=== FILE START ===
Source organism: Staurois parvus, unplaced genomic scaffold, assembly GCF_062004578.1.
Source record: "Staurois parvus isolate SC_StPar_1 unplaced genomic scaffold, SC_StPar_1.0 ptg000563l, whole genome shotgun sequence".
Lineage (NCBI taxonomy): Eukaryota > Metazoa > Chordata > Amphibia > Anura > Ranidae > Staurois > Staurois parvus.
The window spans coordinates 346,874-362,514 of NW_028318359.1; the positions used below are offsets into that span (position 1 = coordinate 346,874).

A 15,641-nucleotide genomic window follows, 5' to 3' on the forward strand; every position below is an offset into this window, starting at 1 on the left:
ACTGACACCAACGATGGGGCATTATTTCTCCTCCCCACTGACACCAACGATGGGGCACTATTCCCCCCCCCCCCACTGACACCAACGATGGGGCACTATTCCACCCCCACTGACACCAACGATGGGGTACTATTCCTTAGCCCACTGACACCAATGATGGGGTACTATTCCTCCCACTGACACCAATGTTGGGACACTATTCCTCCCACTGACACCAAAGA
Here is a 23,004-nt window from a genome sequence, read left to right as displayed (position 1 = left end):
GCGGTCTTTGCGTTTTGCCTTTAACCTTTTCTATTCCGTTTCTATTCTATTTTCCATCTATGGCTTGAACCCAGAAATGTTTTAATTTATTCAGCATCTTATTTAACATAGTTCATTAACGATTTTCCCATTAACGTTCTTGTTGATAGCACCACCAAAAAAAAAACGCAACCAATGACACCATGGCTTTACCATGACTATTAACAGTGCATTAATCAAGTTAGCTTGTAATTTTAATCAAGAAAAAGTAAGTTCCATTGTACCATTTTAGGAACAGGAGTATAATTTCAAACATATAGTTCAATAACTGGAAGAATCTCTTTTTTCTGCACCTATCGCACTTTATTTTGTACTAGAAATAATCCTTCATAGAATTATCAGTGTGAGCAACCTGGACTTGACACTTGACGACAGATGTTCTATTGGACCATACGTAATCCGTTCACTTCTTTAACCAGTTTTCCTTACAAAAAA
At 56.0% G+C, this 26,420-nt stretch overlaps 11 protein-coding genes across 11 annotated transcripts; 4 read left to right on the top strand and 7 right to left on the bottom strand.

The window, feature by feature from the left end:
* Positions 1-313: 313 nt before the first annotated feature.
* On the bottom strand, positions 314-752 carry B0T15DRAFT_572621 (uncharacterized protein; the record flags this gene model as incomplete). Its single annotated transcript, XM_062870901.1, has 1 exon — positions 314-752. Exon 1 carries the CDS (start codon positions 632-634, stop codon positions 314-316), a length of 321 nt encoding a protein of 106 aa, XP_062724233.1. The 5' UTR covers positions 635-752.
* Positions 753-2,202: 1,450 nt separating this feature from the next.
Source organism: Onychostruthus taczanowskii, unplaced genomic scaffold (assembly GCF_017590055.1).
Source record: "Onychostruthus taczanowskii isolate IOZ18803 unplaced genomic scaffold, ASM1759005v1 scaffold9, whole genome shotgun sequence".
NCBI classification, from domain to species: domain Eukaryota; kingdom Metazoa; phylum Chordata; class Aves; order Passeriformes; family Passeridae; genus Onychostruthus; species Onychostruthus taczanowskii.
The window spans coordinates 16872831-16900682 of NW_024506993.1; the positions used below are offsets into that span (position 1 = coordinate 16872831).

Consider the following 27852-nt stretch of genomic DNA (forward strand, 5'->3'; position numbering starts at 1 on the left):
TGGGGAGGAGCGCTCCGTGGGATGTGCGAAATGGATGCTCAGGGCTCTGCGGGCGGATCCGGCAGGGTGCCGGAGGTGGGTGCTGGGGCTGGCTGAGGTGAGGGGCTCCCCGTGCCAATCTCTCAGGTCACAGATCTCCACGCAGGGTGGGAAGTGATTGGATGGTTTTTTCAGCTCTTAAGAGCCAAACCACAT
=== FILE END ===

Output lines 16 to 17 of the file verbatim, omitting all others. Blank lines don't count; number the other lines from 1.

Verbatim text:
NCBI classification, from domain to species: domain Eukaryota; kingdom Metazoa; phylum Chordata; class Aves; order Passeriformes; family Passeridae; genus Onychostruthus; species Onychostruthus taczanowskii.
The window spans coordinates 16872831-16900682 of NW_024506993.1; the positions used below are offsets into that span (position 1 = coordinate 16872831).